SINGAPORE — Since last month, all patients admitted to Tan Tock Seng Hospital (TTSH) have had the option of buying their own set of utensils, after some patients raised concerns over the cleanliness of the shared cups.
Dubbed the “Convenient Pack”, the set, which was piloted in a ward last October, comprises a cup, saucer, teaspoon and water pitcher. It costs S$6.
In response to TODAY’s queries, Mr Yong Keng Kwang, the hospital’s chief nurse, said some patients had voiced their concerns after they saw other patients spit into the cups made available for common use.
Other patients were also seen using them to store items, such as dentures.
The shared cups and water pitchers are sent to the hospital’s central kitchen every morning to be washed and sterilised, as are the utensils that come with a patient’s meal tray, such as spoons and forks, after each use.
While the hospital had given patients this assurance, some were “still uncomfortable, and the same feedback kept surfacing time and again”, Mr Yong added.
This spawned the idea of offering patients a personalised pack, labelled with the patient’s name, during admission.
The brainchild of the hospital’s nurses and health attendants, the set belongs to the patient, who can take it home upon their discharge. Patients do not have to buy the pack if they have no qualms about using the common cups and pitchers.
Other public hospitals that replied to TODAY’s queries said they do not extend such an option to patients.
A spokesperson for the Institute of Mental Health (IMH) said it had not received patient feedback on the hygiene of common cutlery and cups.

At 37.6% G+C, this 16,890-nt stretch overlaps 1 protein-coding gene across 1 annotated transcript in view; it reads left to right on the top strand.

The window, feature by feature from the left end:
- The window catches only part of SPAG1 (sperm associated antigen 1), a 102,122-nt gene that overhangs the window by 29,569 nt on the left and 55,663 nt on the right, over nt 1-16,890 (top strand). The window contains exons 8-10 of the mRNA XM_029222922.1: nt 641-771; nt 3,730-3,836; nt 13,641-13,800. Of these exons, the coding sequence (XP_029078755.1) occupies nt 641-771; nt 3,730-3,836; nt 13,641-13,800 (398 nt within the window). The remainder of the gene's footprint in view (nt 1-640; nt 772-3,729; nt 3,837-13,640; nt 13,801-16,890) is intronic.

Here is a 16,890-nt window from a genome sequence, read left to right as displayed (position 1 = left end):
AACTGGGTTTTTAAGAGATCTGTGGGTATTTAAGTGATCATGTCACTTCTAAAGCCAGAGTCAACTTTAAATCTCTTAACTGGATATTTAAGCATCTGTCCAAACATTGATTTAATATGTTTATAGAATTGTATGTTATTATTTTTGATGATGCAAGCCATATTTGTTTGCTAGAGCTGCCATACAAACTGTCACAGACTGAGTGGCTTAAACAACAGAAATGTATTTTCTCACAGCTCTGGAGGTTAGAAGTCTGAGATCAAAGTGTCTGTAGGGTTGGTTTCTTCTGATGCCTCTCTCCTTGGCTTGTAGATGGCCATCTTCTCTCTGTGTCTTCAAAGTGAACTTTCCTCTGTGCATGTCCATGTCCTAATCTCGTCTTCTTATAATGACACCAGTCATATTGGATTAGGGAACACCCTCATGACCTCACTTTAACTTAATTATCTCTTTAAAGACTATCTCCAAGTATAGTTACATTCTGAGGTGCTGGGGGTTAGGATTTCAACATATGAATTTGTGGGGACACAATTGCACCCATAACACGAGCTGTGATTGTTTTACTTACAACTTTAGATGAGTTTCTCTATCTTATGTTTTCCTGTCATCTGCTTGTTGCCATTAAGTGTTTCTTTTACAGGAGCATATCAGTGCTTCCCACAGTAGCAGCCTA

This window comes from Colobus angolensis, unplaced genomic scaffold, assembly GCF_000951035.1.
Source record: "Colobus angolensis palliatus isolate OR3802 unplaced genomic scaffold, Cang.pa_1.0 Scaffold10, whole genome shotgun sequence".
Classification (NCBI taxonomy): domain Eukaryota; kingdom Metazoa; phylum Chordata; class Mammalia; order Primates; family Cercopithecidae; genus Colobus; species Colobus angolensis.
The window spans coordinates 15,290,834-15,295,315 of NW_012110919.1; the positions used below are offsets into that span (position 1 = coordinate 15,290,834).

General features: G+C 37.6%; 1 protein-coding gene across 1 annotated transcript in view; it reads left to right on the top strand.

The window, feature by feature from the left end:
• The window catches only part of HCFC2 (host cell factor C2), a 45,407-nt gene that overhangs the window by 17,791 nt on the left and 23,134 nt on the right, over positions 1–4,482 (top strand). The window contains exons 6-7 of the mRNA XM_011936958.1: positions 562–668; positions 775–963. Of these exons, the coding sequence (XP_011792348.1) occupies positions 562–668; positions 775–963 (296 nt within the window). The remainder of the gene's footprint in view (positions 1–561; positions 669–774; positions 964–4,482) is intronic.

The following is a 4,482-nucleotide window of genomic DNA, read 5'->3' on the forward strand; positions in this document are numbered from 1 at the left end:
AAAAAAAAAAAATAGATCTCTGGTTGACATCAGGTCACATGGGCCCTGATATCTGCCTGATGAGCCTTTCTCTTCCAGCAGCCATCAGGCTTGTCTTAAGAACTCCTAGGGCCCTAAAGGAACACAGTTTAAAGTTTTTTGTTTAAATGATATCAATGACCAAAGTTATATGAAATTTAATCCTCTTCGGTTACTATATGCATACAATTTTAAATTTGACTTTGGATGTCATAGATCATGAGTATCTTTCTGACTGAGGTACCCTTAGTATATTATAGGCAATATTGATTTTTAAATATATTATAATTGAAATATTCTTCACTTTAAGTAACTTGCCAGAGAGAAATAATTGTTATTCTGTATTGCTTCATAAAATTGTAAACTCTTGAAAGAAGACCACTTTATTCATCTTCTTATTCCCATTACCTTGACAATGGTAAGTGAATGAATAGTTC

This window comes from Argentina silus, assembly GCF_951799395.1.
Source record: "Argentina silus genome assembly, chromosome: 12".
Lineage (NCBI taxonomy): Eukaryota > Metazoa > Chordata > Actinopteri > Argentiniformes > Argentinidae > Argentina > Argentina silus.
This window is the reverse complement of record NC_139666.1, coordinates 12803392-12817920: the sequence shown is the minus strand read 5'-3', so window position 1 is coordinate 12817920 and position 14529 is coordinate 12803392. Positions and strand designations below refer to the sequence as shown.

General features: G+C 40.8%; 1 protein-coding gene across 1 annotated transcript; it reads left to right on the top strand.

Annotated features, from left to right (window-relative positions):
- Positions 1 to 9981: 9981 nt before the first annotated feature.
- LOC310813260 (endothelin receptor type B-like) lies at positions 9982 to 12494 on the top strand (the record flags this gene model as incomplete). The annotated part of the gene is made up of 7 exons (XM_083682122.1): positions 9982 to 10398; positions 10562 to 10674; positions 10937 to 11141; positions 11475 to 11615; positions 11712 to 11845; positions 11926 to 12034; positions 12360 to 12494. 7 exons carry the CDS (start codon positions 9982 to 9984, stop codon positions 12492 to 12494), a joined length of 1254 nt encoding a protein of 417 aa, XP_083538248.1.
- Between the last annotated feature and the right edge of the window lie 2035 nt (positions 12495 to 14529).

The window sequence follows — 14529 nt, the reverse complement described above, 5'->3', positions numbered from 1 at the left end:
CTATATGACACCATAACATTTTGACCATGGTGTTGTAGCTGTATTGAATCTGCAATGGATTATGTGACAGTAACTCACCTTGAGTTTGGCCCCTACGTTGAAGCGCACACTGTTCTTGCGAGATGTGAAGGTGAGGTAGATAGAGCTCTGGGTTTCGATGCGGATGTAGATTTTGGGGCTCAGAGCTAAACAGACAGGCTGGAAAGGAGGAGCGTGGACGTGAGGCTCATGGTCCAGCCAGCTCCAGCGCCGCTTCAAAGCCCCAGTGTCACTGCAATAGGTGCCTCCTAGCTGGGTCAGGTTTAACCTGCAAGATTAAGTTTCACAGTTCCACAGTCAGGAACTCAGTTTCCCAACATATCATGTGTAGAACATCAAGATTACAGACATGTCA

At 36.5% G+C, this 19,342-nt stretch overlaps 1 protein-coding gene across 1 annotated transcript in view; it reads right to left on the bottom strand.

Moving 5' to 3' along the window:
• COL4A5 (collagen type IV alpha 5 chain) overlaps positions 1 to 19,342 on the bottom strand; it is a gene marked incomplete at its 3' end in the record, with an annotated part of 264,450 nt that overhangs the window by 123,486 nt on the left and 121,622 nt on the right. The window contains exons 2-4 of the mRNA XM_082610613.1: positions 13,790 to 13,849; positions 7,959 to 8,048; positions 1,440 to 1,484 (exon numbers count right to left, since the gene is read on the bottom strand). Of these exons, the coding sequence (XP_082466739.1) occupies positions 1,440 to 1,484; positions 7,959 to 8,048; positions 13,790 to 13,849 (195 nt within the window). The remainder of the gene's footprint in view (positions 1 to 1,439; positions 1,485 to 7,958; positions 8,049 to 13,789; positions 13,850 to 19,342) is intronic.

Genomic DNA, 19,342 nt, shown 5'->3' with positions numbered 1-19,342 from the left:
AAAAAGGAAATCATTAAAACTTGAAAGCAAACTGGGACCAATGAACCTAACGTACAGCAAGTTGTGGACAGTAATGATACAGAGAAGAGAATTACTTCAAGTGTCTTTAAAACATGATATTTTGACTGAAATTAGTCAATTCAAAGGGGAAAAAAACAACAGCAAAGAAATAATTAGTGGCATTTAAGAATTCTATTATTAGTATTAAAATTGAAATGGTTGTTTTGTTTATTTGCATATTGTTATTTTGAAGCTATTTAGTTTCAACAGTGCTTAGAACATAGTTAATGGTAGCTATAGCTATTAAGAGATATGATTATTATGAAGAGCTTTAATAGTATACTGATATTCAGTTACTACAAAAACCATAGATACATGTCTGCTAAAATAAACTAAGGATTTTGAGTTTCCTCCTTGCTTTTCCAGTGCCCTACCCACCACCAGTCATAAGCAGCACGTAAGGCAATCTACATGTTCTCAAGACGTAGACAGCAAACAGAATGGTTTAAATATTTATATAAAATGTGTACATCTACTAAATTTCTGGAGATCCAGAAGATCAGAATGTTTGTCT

It adheres to a “stringent cleaning process” that includes loading utensils into a dishwasher pre-set to a recommended temperature for “washing, disinfecting and drying”.
Mr Yong said feedback to the TTSH initiative has been “very good”, and patients who used the pack perceived greater levels of hygiene.
Nurses also observed that, in small ways, having their own cups and pitchers has encouraged patients to be more mobile and independent.
Rather than requesting the nurses’ help, they have been proactive in washing their own cups and refilling their pitchers.
If patients are unable to do so themselves, the hospital employees would step in to help, he added.
Patient Lai Jun Hao, 25, believed it was “more hygienic” to use his own water pitcher, which also allows him to keep tabs on his water intake. He will fill it up himself “when I’m able to”, he told TODAY last week.
Another patient, Mr Teo Kim Seng, 62, said he preferred a set for his own use, as the shared cups are washed and circulated among other patients.
“I can use it at home too ... (and keep it) as a memento,” the former hairdresser quipped in Mandarin. However, given the high medical costs, his wife, Madam Shelly Tjhia, 47, would have second thoughts: “A little money is still money.”
Madam Jojo Gwee’s 72-year-old mother was admitted to TTSH earlier this month.
The 51-year-old therapist said she was willing to buy the pack if her mother “really needs” it, but noted that she could also bring her own from home.
Madam Candy Tan, whose 79-year-old mother was hospitalised in January, said she would buy a set for her dependant for hygiene reasons. “(The common set) has been used by so many people. We don’t know how they clean it,” she added.
Meanwhile, in an effort to increase convenience for patients, the hospital also introduced in October last year a vending machine that dispenses toiletries.
The items on offer at the machine, located near the lift lobby on Level 11, range from a toothbrush (S$1) and dental floss (S$3.50) to shower gel (S$2) and facial wash (S$4.20).